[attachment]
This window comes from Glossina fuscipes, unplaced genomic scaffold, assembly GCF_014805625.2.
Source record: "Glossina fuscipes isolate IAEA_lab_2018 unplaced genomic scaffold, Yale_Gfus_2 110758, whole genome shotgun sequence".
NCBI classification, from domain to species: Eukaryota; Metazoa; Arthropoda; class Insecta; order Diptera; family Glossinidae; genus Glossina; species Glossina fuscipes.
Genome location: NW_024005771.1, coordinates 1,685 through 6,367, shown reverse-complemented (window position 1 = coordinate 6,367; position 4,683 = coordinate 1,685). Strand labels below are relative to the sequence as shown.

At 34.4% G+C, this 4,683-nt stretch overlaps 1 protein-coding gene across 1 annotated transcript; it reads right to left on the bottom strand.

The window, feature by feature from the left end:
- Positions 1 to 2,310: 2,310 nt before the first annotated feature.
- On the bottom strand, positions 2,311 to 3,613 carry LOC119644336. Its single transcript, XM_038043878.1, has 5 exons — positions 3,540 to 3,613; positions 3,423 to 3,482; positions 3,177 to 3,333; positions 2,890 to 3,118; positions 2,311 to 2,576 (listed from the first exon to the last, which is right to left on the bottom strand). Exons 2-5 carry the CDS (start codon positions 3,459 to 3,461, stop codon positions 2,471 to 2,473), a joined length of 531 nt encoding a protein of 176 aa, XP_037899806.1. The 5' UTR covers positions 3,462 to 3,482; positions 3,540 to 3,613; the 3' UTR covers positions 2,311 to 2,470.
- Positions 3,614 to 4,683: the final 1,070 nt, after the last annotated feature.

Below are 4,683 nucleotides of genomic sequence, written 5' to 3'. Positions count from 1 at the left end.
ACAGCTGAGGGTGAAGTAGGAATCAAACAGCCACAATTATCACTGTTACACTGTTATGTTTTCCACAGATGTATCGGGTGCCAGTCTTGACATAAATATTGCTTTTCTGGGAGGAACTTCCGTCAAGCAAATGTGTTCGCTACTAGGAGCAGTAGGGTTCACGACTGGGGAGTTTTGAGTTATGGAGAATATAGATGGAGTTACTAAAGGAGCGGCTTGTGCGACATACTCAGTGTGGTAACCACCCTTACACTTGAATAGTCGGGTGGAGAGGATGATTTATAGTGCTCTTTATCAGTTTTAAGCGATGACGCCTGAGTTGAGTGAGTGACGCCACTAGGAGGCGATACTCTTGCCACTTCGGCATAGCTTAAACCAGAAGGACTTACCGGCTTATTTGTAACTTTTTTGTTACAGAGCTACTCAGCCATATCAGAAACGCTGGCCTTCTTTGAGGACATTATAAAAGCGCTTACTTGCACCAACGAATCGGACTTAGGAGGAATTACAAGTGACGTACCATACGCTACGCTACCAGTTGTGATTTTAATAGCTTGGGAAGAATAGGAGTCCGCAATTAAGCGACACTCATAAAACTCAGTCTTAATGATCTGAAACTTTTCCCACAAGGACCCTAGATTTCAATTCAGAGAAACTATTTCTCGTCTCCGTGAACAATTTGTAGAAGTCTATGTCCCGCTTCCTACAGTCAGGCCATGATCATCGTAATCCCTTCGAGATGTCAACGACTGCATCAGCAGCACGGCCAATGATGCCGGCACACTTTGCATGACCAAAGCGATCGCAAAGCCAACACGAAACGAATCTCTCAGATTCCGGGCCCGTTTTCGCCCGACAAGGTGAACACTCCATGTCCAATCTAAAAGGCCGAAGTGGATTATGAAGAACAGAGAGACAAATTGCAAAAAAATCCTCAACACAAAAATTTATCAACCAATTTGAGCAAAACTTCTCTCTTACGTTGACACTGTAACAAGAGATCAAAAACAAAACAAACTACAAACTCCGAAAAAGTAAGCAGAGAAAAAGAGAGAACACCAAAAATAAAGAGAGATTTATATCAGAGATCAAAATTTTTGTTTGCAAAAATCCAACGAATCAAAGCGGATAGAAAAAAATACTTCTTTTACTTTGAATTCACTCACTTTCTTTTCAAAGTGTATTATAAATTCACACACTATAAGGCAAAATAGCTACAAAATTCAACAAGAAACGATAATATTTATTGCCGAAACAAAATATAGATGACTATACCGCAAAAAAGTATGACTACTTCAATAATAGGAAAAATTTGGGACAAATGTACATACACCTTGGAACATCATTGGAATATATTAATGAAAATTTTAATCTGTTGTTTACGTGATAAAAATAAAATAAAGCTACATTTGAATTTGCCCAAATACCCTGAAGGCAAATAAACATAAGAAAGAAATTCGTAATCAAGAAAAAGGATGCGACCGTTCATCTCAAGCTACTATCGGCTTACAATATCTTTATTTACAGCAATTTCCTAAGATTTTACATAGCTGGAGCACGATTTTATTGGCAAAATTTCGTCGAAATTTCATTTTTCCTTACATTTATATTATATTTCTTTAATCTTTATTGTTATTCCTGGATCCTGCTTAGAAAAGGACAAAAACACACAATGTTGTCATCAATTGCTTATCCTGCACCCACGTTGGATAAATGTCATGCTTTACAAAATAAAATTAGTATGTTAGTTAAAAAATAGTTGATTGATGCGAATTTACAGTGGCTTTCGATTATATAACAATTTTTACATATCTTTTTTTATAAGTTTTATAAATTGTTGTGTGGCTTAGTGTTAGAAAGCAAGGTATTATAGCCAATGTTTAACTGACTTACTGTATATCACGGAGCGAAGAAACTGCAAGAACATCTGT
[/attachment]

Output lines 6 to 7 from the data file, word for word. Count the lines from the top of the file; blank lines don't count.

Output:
The window, feature by feature from the left end:
- Positions 1 to 2,310: 2,310 nt before the first annotated feature.